Saturday, December 29, 2012


For several years, I've felt a nagging feeling in my gut every time I served my children hot meals on melamine plates.  The FDA says it's "suitable for public safety", but I don't buy it.  I did a bit of research on the topic and found some research studies on melamine use in the US.  Here's a snapshot of what I found:
Melamine resin, a hard thermosetting polymer made from melamine and formaldehyde, is widely used in the US in the form of kitchenware, including plates, bowls, mugs and utensils. Reports in the literature indicate that some kitchenware based on melamine resin leach considerable amounts of melamine monomer. A migration of up to 2.5 mg melamine/ 100 cm2 was observed under conditions that simulate an exposure to hot acidic foods…
My husband and I take such care in providing our kids with the most wholesome foods we can afford, so I'm just not comfortable with melamine resin or formaldehyde leaching into their foods.  So...I cleaned out the cupboards and did some online searching.  I found a gorgeous children's enamelware set at Nova Natural.  You'll probably remember enamel bowls and plates if you went camping as a child.  Enamelware is very durable, but can chip if dropped. Santa was kind enough to get a set (plate, bowl, mug) for each of the kids this year!  Believe it or not, I think the children were most excited about their mugs than any other gift.  We enjoyed some hot cocoa in the mugs that very day.  I'd say they're the perfect size for children ages 3-10. 

Santa did not forget about our youngest (who is 18 months already!)...He brought her a few enamel mini-mugs from Montessori Services.  Keep in mind, they are very small.  Probably useful for children ages 12 months-3 years.  She's been using her mugs for her milk, cheerios, yogurt, anything you can think of.  Being a Montessori teacher, I've also set them up on a tray for her to use as a transferring work.  Thank you, Santa!

Friday, December 21, 2012

Graceful Parenting

I happened to stumble across a beautiful little book called Graceful Parenting by Eve Dreyfus. The author's 7-year-old son illustrated the book with simple, thoughtful works of art.  This little book makes a great gift for new parents, teachers, grandparents, or anyone who touches the life of your child.  The book shares 25 inspirational ideas meant to guide caregivers in a non-threatening way.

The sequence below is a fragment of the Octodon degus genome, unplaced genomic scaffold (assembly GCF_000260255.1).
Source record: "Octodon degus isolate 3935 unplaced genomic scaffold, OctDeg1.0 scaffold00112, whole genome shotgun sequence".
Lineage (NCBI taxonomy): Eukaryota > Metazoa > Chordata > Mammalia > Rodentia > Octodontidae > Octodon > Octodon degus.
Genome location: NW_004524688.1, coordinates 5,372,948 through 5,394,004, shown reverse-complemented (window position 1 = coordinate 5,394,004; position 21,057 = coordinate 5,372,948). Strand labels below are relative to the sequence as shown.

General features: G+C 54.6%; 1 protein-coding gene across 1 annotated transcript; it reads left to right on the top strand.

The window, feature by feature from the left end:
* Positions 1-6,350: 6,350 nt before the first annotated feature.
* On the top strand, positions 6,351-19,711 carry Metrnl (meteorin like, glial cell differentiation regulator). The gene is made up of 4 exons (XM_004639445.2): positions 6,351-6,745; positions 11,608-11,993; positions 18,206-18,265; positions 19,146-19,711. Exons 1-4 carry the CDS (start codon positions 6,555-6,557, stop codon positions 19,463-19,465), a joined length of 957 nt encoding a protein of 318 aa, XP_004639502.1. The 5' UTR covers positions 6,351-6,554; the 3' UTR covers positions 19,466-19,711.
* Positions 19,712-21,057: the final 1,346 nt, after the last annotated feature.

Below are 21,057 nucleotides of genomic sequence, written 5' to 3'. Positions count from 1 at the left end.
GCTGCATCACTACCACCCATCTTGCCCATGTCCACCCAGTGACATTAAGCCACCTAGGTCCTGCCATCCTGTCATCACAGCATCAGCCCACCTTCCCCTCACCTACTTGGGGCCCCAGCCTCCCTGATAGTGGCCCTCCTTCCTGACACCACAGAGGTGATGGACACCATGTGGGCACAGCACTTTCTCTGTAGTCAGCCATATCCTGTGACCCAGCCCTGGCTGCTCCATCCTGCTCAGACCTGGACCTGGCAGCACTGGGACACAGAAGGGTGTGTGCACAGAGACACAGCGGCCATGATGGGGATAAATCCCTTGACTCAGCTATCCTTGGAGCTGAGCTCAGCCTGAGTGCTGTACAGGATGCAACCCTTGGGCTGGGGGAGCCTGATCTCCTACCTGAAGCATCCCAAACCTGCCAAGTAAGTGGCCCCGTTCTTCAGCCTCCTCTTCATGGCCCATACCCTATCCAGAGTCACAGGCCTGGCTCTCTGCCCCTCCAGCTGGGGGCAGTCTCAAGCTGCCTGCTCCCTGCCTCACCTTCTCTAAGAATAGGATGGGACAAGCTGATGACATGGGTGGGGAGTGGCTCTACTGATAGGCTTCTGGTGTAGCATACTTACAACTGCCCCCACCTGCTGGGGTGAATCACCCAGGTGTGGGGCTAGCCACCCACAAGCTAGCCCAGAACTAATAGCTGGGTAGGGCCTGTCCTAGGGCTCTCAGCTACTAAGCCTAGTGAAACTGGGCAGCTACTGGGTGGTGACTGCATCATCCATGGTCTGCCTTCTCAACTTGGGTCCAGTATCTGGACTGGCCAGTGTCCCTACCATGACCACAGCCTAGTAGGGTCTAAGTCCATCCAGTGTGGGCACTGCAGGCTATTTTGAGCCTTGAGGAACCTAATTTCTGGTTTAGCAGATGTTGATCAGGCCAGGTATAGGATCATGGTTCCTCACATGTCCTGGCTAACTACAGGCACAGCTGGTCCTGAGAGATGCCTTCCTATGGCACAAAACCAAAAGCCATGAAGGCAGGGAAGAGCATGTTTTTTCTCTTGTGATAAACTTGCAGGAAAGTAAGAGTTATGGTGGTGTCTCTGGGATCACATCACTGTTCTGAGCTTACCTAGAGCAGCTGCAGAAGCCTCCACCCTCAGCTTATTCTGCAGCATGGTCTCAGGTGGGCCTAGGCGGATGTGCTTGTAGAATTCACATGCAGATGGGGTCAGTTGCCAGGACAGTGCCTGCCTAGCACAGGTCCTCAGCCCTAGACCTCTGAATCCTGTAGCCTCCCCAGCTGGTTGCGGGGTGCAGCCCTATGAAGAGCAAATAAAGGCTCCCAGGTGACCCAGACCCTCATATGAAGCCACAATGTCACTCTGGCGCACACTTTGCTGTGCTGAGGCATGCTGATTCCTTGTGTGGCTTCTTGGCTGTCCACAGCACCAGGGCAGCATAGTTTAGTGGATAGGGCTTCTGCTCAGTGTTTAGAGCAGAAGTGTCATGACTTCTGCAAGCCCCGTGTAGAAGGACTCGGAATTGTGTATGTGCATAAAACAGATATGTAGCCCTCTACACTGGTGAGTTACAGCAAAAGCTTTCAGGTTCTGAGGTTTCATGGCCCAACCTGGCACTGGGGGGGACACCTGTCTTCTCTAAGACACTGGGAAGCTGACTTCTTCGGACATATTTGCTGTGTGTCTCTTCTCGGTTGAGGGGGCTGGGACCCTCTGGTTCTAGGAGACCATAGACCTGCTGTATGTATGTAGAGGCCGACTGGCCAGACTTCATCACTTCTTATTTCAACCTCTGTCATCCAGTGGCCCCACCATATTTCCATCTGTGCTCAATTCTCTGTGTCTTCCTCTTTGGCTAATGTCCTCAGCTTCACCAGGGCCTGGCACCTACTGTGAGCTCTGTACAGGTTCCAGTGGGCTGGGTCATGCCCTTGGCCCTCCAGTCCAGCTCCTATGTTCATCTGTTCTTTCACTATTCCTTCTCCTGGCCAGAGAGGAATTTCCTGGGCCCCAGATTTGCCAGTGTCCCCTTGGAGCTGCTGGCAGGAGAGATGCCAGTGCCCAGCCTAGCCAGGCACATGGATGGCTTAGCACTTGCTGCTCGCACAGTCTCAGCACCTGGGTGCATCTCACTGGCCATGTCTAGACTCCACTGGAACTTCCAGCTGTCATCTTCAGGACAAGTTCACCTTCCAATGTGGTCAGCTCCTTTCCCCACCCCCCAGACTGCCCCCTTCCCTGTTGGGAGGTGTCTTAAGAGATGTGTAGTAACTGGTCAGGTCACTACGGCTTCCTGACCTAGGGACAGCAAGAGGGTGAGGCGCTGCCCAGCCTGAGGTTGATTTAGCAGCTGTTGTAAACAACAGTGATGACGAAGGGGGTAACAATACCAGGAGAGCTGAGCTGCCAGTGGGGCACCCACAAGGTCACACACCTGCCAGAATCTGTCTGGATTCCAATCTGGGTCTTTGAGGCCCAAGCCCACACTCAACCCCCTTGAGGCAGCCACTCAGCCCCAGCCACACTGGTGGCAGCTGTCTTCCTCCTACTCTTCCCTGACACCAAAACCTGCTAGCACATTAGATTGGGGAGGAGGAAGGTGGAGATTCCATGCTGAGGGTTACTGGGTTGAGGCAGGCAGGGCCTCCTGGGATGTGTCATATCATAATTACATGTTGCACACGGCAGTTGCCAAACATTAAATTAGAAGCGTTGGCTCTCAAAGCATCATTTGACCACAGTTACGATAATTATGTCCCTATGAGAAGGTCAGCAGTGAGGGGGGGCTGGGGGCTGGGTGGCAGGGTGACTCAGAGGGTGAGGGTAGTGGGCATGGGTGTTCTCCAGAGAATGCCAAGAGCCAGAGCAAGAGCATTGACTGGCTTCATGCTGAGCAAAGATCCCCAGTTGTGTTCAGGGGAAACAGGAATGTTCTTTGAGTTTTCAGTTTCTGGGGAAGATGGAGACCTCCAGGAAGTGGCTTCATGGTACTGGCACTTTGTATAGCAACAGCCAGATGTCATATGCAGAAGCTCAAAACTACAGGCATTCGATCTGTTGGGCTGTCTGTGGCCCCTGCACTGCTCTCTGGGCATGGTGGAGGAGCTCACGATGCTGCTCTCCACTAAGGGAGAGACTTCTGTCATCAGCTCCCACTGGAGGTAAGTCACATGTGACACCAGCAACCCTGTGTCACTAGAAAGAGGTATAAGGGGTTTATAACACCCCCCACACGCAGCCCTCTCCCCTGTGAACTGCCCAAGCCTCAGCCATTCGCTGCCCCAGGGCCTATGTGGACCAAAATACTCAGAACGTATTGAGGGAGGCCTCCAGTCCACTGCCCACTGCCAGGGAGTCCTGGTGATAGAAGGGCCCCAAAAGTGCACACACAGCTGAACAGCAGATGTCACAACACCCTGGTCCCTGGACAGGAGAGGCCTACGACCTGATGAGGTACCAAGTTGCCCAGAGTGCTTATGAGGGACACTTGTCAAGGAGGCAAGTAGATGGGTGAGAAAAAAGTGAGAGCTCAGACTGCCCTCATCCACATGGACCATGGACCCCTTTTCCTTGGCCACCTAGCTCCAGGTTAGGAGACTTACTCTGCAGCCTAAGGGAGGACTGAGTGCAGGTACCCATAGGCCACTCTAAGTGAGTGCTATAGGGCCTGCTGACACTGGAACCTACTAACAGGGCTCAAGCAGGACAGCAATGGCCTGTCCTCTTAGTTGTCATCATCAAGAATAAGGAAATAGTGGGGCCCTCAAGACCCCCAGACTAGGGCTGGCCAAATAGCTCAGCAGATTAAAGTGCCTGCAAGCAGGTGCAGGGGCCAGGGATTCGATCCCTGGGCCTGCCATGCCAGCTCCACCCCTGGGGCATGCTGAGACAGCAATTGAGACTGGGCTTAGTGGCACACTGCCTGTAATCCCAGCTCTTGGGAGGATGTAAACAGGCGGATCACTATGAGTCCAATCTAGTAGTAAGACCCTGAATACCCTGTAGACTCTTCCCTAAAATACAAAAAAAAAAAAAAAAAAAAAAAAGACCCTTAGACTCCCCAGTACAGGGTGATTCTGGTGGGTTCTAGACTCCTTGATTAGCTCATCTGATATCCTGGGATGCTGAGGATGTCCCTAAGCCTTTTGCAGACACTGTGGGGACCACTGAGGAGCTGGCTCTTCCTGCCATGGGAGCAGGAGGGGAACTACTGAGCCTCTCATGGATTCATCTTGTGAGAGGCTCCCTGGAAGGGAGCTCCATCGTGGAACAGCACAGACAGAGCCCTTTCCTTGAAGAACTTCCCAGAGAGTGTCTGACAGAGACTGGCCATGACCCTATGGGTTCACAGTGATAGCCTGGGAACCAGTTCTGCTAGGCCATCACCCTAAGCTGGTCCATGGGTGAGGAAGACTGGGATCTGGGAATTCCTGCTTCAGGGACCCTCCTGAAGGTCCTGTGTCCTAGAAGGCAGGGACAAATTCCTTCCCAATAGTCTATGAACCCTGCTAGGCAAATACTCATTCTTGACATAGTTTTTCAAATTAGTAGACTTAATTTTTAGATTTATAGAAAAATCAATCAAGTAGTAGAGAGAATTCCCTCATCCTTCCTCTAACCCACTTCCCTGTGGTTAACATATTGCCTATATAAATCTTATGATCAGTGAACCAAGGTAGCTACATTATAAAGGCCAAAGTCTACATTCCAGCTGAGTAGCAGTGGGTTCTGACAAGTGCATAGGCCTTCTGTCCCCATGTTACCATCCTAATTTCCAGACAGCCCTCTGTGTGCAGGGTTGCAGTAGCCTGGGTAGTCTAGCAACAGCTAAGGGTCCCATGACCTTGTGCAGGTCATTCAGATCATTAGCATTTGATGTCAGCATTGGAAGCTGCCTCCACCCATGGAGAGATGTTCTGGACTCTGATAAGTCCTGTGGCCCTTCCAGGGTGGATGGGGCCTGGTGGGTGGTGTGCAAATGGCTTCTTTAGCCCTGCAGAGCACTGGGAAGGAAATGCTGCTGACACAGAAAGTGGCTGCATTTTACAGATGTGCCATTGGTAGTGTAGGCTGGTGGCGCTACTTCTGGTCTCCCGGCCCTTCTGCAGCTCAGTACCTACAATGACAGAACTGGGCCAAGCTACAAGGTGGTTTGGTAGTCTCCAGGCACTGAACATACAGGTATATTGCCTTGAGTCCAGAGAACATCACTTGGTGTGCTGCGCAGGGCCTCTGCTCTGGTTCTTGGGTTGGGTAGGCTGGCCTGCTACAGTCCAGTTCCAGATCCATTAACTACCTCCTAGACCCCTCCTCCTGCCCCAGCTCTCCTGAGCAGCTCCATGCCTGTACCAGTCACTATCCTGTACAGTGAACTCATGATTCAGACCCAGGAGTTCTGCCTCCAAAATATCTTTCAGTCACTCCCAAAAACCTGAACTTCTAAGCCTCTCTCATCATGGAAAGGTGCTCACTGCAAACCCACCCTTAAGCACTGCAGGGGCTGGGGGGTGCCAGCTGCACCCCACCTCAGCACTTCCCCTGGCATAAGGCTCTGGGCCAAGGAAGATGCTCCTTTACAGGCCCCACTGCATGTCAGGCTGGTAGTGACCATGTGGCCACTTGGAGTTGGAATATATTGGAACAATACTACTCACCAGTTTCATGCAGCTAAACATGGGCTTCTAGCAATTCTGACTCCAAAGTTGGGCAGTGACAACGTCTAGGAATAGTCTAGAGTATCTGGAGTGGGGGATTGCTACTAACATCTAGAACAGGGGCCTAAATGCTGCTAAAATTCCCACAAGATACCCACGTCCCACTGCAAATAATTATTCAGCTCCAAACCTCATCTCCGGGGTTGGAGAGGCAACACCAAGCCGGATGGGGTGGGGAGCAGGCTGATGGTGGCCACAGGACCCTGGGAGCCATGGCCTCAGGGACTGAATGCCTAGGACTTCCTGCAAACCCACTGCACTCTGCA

Thursday, December 20, 2012

Simple Ornament Gift

One of my favorite, but most challenging aspects of the Montessori environment is the multi-age classroom.  This is where I truly believe Montessori was a genius.  How do you help older children become caring, confident leaders?  Encourage them to interact with younger children.  How do you help younger children become more engaged, self-motivated learners?  Expose them to kindergarten-age students.
The multi-age classroom becomes a challenge, however, when planning art activities and whole group exercises.  Activities must be simple enough for the youngest three-year old, yet challenging enough to capture the attention of a six-year old.  Every year we plan a craft for the children to make as a Christmas gift for their parents.   Thanks to pinterest, I've found the perfect ornament for both three and six-year olds!  The only assistance the children needed was with controlling the proper amount of paint to be dripped into the ornament. 

Simply choose three or four colors of acrylic paint, drip them into the clear glass ornament, and shake or roll to achieve the desired effect.  We let them dry upside down on egg cartons so the extra paint could drip out.  Very easy and such beautiful gifts.

Monday, December 10, 2012

Bringing Nature Indoors

In our part of the world, December typically brings cold, blustery days and not enough time outdoors.  My daughters and I felt the need to get our hands in the dirt, so we planned a "succelent garden".  This project is simple enough to do at home or in a classroom.  Each child could make their own garden.  Even my 18 month old enjoyed scooping and pouring.
The plants are very inexpensive.  The most costly aspect of this project was probably the cactus soil. 

Besides the bowl, everything I needed was at our local greenhouse. The glass bowl is from Walmart.  You could really use just about anything to house your garden.  The point of interest for the children was adding the layers to the bowl. Gravel, soil, plants, sand, rocks.